Inclusion in Action

Diversity means difference. Literally. Diversity means difference, and human beings are positively riddled with difference. One of the very few things that is universally true of all human beings is that each of us is in some way different. Difference is a natural part of the human experience, and it has consequences. If we are to maximize the positive consequences and minimize the negative consequences we have to do stuff. We might call this stuff the practice of inclusion.

Properly understood, inclusion is not an intellectual endeavor, an attitude, state of mind, or a kind of person. It is also not someone else’s job. It is an active practice that requires intention, time, and effort, a job that falls on each of us. Some of you might be thinking, “but I already have a job.” I get that a lot. Here’s the thing though – you may work in finance, or I.T., or education, or management, or healthcare…but all of those things involve human beings. They are done with, and for, and around other human beings. Humanity, mind-bogglingly, incomprehensibly diverse, is the context within which¬† you live, work, and play.

Not only is it your responsibility as an employee or co-worker, it is your responsibility as a human being. It is how we live together.

Regardless of your title, or profession, inclusion is one of your biggest opportunities and one of your biggest obligations. If you are not trying to be inclusive in how you do your work, someone is likely going to have to come along and fix it…because it is tilted.

Some folks, as they come to realize this, want to immediately start doing stuff – they want to start hanging posters and launching programs and that is not necessarily bad, but critical to an effective practice of inclusion is education and awareness. One of the truisms that shows up in all aspects of this work is that good intentions are not enough.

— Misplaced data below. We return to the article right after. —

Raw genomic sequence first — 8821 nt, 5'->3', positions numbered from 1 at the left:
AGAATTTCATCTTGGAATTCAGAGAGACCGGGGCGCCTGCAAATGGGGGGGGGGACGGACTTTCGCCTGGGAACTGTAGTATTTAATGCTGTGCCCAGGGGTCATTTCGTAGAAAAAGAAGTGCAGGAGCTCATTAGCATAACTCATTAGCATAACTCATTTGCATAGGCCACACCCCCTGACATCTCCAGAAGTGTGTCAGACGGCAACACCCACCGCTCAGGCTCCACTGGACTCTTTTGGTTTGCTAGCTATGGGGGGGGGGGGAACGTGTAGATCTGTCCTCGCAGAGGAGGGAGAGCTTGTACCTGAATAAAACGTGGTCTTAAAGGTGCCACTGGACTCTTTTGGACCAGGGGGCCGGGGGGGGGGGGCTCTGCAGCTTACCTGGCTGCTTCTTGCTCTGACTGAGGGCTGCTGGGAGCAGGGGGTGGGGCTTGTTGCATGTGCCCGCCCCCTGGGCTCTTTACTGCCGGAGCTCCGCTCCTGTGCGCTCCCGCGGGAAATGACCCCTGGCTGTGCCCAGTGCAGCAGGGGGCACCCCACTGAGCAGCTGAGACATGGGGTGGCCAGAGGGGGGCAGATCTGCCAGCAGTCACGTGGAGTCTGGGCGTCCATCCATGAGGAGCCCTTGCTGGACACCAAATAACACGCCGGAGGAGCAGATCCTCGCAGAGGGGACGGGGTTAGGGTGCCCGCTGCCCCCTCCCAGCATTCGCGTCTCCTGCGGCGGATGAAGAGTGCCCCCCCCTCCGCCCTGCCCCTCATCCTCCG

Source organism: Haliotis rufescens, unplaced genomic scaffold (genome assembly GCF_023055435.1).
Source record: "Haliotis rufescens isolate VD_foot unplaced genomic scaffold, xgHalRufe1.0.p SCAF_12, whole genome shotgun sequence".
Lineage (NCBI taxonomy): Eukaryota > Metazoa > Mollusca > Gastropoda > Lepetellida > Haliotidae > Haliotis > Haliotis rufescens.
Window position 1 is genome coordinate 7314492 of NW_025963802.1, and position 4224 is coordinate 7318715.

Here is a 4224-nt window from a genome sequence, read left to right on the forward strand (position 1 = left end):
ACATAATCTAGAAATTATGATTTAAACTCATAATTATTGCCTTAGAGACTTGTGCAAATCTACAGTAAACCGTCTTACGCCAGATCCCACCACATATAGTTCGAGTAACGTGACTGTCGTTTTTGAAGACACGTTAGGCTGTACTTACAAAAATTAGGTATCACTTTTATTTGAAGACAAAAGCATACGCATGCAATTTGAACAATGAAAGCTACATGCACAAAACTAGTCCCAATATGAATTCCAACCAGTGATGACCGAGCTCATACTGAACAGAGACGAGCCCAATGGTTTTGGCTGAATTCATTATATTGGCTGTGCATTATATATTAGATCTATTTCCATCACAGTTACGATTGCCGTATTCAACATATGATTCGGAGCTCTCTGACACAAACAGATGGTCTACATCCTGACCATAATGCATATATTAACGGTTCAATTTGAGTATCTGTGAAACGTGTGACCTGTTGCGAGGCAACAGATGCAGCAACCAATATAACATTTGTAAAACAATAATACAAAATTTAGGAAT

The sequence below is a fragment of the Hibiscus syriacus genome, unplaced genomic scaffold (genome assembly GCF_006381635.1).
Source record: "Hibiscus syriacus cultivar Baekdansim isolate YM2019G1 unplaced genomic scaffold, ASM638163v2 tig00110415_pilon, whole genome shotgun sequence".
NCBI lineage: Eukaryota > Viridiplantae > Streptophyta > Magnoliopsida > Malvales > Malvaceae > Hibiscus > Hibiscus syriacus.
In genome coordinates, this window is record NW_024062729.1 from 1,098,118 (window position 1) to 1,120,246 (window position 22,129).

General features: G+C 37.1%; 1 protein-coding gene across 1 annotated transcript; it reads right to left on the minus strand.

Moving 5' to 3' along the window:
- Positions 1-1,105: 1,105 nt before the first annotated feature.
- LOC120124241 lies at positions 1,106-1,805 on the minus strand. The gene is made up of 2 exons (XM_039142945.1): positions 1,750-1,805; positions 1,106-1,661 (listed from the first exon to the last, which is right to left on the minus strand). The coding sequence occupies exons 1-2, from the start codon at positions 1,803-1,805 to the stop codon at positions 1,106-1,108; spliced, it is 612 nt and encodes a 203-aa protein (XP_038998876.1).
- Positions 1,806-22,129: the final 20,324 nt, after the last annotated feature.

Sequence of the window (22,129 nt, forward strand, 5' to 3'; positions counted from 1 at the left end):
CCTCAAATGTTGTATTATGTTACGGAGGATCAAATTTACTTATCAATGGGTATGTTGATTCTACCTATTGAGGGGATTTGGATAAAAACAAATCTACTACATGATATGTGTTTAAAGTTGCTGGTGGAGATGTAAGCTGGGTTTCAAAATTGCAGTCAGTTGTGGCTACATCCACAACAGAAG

What are you doing to educate yourself and your peers on diversity and inclusion?

Rather than waiting for your company to hire a speaker, what are you doing?

What are you doing to understand your own social identity, how that informs your experience, and what advantages and / or disadvantages are involved?

What are you doing to educate yourself and your peers on inclusive language?

What are you doing to educate yourself and your peers on the different aspects of the business case? It is always interesting to me that the folks with the questions about the business case have never been to any D&I conferences, are not familiar with the relevant research, have not read the books, do not read any blogs or listen to any podcasts related to D&I – seems like a lot of folks are choosing to remain uninformed.

What are you doing to educate yourself and your peers on bias?

Inclusion is not a product of being a “good person,” or having the right intentions. It is activist in nature. The question is not whether you are an inclusive person, whatever that means, the question is what do you do intentionally, and deliberately to be more inclusive?

Especially in the beginning, but always, part of your answer should be what you are doing to continue learning about yourself, about others, about bias and other aspects of human nature, about group dynamics and other related issues.

Study hard, and share often, there is a lot at stake.

Be good to each other.

  1. Inclusion in Action, cont'd - joe gerstandt

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